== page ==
Marking Time: Roadside Markers in New Hampshire’s Lakes Region, Part 1

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Birthplace of Daniel Webster in Franklin. Photo/Richard Feren

There are so many varied and interesting markers in the Lakes Region that I am going to divide this section into two columns.

We started, with some difficulty, in Franklin. Our goal was to see the birthplace of Daniel Webster. We had been there with our children more than 40 years ago and thought we knew where we were going. At one point we stopped to confirm our directions with a workman on the side of the road. He said he had driven by the birthplace many times but couldn’t tell us exactly where to go.

This was much like us in years past, having driven by roadside markers without stopping. We persevered and found the nicely kept two-room cottage and grounds. The area looked much like I imagine it must have looked in 1782. Due to the pandemic, we couldn’t go in the house, but it is normally open seasonally on weekends. The marker reads “Daniel Webster was born here January 18, 1782. Statesman and lawyer, he served as U.S. Congressman from New Hampshire and Massachusetts, Senator from Massachusetts and Secretary of State under Presidents Harrison, Tyler and Fillmore. A noted orator, he achieved national recognition in the landmark Dartmouth College case. He died in Marshfield, Massachusetts October 24, 1852 and is buried there. He was one of the first men elected to the U.S Senate Hall of Fame in 1957.”

Glacial rock holds a mortar used by the Abenaki. Photo/Richard Feren

The Indian Mortar Lot, a small downtown Franklin park, has two things from a much earlier time.

“The large mortar found here is in a boulder of glacial origin first hollowed out by water, then by many years of apparent use of Abnaki Indians, and later by the first settlers for grinding corn or maize which was made into cakes and baked over open fire. Also located  in this historic lot is a boulder on which a  shad is carved, perhaps by the red man to preserve a likeness of his favorite fish.”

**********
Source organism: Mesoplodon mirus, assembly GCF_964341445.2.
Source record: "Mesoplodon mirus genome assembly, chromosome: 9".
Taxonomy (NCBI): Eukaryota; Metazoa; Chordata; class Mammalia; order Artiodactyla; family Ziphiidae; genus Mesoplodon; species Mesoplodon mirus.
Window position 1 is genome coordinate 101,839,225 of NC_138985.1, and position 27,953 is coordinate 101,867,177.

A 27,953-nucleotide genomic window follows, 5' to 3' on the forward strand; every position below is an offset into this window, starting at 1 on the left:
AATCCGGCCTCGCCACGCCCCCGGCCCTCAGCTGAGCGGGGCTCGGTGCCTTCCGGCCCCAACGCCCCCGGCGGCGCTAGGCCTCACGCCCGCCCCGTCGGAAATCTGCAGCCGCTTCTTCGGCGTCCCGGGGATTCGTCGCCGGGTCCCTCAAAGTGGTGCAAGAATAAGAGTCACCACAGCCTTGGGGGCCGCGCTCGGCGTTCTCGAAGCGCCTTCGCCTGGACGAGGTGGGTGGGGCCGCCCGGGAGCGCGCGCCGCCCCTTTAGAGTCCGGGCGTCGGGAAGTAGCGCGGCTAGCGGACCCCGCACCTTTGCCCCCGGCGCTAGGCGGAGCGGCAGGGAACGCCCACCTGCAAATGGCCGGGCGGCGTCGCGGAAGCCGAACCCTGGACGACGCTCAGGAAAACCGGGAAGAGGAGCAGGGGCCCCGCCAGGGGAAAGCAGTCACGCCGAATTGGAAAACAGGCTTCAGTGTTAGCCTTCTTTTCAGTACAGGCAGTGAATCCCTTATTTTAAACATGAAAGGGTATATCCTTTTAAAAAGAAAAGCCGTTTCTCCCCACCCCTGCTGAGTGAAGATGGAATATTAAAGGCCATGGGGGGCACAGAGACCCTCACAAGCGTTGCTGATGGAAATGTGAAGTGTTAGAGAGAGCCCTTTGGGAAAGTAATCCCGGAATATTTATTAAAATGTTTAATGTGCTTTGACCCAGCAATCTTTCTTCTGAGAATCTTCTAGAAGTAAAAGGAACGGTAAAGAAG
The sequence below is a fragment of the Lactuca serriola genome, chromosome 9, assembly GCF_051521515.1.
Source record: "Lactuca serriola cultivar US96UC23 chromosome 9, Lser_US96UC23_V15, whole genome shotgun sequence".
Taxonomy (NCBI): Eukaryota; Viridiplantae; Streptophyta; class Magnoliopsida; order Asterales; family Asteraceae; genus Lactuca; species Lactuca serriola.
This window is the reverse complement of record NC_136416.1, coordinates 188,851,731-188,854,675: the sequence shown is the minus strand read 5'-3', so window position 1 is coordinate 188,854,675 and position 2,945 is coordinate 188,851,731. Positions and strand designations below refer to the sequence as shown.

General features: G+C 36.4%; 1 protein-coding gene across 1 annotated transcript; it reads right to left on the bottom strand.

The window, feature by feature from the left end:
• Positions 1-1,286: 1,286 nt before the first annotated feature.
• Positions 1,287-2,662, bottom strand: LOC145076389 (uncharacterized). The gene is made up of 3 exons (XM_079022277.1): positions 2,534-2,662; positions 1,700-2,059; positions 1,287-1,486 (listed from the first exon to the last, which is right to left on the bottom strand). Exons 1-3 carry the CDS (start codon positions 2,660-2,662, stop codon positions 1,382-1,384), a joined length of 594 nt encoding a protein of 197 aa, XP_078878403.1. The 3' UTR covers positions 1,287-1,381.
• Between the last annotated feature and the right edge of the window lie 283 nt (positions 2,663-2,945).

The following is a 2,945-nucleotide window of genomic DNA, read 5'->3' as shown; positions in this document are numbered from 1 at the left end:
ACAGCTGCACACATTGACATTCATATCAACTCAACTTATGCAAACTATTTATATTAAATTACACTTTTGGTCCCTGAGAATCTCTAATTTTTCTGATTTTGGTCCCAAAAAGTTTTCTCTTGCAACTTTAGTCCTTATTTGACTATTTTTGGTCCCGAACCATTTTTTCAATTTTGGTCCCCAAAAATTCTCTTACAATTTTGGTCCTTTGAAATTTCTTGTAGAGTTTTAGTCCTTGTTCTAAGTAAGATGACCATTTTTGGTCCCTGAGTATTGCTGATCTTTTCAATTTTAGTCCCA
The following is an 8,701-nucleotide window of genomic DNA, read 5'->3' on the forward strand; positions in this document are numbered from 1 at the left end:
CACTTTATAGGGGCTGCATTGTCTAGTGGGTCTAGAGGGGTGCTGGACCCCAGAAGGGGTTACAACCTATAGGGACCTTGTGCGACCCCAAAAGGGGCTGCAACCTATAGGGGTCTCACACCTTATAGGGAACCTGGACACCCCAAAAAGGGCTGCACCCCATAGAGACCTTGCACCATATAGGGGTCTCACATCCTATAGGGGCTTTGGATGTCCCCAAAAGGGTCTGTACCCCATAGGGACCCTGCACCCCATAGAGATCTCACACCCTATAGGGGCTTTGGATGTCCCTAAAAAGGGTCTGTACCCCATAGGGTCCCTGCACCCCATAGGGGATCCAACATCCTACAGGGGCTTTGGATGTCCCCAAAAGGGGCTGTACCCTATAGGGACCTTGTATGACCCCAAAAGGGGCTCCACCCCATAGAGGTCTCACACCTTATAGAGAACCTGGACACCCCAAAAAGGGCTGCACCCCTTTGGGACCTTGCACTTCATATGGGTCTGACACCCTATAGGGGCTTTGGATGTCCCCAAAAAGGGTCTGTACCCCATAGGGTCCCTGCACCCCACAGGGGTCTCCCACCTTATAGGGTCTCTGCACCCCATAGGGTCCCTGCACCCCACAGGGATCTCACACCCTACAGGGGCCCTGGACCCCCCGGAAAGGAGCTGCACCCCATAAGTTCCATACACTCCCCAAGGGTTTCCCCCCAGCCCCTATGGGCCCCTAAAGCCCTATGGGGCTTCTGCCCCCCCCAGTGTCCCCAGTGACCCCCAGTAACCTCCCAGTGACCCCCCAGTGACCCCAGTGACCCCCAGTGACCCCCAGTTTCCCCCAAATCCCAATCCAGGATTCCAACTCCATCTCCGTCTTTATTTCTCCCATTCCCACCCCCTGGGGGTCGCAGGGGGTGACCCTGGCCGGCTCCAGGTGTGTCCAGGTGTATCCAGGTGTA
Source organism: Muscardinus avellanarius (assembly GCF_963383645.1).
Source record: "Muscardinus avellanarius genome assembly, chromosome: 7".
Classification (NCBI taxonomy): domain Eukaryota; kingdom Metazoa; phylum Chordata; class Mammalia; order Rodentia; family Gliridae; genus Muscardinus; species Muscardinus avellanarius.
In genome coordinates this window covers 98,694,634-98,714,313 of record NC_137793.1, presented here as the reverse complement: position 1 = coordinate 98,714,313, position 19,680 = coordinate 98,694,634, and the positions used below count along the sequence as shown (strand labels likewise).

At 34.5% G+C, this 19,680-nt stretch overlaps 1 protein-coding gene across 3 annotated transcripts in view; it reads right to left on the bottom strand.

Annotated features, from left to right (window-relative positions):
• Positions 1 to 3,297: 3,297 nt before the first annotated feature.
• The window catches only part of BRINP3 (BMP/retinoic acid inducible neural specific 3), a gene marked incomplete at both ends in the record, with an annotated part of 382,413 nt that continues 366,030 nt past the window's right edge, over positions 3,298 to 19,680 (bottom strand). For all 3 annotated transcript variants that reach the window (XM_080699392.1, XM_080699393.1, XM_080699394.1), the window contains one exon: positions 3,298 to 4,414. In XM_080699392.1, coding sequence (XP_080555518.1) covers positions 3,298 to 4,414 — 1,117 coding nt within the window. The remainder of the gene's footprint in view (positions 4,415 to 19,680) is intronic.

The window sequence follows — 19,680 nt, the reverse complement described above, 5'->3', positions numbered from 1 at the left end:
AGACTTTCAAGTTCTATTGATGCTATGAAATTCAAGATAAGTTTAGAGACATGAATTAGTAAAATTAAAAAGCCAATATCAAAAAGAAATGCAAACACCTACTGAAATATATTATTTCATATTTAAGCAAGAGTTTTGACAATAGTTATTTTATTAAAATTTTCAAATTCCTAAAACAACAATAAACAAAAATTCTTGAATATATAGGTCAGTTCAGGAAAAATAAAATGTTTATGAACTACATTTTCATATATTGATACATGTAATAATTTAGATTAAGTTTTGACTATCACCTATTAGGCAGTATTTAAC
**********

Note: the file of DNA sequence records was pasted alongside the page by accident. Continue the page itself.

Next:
In Belmont we stopped to see the former Belmont Mill and learn about the town’s efforts in stewardship and preservation. In 1833 the Gilmanton Village Manufacturing Company built the Belmont Mill for the purpose of spinning cotton and wool and weaving cloth. It was converted to hosiery knitting in 1865.

“In 1885, it had the largest annual production of hosiery in NH. With major renovation and mechanization in the 1920s, the Belmont Hosiery Co. was famous for its full-fashioned hosiery, distributed worldwide. The last stocking was knit in 1970, after over a century of local manufacturing in Belmont.” A second sign at the site reads: “Mostly abandoned in the 1970s, the mill suffered a devastating 1992 fire. In 1995, the mill was on the verge of demolition when citizens fought to explore re-use options…Press rededication reports in 1998 called the building’s new era as town and community center the ‘Miracle on Main Street’.” There are large signs along the street which describe the life of 19th-century mill workers and an attractive bandstand nearby. 

Bridge with a view: The Picturesque Tioga River. Photo/Richard Feren